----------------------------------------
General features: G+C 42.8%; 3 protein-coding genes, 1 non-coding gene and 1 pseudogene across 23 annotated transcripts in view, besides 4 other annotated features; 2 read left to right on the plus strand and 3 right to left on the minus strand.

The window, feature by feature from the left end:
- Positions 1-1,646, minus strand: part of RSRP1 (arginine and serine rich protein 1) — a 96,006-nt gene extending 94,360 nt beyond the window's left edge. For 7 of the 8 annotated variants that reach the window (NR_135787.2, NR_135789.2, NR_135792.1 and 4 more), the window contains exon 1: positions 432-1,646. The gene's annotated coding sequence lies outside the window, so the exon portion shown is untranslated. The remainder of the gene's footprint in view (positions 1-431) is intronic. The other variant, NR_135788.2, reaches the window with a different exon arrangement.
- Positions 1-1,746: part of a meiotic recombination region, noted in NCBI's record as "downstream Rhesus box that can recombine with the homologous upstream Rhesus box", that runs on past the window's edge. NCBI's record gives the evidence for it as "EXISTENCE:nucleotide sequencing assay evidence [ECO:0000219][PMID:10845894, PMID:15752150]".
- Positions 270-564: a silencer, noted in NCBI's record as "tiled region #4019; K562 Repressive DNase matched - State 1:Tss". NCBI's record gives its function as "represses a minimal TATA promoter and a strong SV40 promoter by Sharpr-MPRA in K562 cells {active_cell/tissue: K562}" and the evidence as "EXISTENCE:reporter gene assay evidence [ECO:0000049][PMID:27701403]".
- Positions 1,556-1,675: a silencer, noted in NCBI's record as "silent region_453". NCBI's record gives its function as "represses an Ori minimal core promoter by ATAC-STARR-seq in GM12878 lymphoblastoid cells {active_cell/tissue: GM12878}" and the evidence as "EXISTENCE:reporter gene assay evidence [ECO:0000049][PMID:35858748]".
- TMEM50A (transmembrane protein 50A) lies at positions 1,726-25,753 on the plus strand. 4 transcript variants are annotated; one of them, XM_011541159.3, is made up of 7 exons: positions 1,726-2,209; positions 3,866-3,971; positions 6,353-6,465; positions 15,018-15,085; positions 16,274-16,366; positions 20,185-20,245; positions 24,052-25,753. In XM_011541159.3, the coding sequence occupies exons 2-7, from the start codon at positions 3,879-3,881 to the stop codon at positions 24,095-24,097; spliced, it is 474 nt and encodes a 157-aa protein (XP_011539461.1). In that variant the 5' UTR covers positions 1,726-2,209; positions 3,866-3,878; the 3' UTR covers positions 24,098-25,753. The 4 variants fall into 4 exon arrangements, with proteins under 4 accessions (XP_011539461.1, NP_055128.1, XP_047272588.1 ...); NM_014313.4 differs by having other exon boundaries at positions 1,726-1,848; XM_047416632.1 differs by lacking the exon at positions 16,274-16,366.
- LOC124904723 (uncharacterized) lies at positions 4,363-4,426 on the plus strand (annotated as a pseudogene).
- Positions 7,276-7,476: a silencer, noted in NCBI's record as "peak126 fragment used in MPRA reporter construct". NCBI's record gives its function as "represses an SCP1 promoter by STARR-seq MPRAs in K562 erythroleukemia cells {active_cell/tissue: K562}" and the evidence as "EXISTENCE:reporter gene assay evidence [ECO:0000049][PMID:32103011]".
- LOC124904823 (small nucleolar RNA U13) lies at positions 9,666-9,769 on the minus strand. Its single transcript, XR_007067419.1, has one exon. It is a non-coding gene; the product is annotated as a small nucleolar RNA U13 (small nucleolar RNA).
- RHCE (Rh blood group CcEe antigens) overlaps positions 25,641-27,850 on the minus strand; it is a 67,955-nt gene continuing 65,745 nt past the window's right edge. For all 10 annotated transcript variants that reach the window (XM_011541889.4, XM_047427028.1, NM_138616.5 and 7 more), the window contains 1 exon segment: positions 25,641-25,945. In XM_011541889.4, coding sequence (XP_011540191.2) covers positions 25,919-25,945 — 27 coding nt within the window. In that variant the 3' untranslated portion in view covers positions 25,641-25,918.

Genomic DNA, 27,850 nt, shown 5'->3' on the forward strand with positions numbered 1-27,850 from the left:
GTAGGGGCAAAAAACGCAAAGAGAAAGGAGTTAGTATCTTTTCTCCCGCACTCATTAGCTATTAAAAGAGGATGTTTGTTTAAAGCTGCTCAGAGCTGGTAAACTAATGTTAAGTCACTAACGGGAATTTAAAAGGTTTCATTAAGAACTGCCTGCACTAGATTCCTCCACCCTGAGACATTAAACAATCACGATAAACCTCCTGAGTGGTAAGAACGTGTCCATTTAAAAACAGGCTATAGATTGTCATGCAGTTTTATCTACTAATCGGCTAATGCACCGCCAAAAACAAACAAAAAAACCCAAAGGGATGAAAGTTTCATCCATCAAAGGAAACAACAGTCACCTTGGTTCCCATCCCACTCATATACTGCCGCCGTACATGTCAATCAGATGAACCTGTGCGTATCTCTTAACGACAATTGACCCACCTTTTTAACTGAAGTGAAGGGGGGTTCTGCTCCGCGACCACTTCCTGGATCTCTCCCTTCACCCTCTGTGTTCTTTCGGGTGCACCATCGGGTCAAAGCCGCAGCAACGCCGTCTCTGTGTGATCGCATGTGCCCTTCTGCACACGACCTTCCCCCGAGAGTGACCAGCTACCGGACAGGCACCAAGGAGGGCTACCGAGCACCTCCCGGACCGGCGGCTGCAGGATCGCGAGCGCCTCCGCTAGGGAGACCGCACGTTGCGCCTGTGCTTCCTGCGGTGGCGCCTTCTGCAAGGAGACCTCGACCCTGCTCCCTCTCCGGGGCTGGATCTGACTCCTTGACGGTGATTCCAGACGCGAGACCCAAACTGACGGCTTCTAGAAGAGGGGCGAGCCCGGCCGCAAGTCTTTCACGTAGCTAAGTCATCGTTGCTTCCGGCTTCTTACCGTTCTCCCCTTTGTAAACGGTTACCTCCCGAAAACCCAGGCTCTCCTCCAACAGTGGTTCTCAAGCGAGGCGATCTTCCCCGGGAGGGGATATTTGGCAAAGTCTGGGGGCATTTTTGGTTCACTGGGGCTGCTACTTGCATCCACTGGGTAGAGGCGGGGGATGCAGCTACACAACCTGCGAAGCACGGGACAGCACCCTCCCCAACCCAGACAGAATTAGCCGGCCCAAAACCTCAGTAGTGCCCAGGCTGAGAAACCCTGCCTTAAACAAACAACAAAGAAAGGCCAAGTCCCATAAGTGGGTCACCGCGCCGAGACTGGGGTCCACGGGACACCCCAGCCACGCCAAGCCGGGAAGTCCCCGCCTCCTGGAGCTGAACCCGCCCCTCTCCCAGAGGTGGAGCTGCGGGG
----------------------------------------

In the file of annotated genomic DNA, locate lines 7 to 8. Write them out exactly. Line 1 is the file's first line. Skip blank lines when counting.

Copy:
- TMEM50A (transmembrane protein 50A) lies at positions 1,726-25,753 on the plus strand. 4 transcript variants are annotated; one of them, XM_011541159.3, is made up of 7 exons: positions 1,726-2,209; positions 3,866-3,971; positions 6,353-6,465; positions 15,018-15,085; positions 16,274-16,366; positions 20,185-20,245; positions 24,052-25,753. In XM_011541159.3, the coding sequence occupies exons 2-7, from the start codon at positions 3,879-3,881 to the stop codon at positions 24,095-24,097; spliced, it is 474 nt and encodes a 157-aa protein (XP_011539461.1). In that variant the 5' UTR covers positions 1,726-2,209; positions 3,866-3,878; the 3' UTR covers positions 24,098-25,753. The 4 variants fall into 4 exon arrangements, with proteins under 4 accessions (XP_011539461.1, NP_055128.1, XP_047272588.1 ...); NM_014313.4 differs by having other exon boundaries at positions 1,726-1,848; XM_047416632.1 differs by lacking the exon at positions 16,274-16,366.
- LOC124904723 (uncharacterized) lies at positions 4,363-4,426 on the plus strand (annotated as a pseudogene).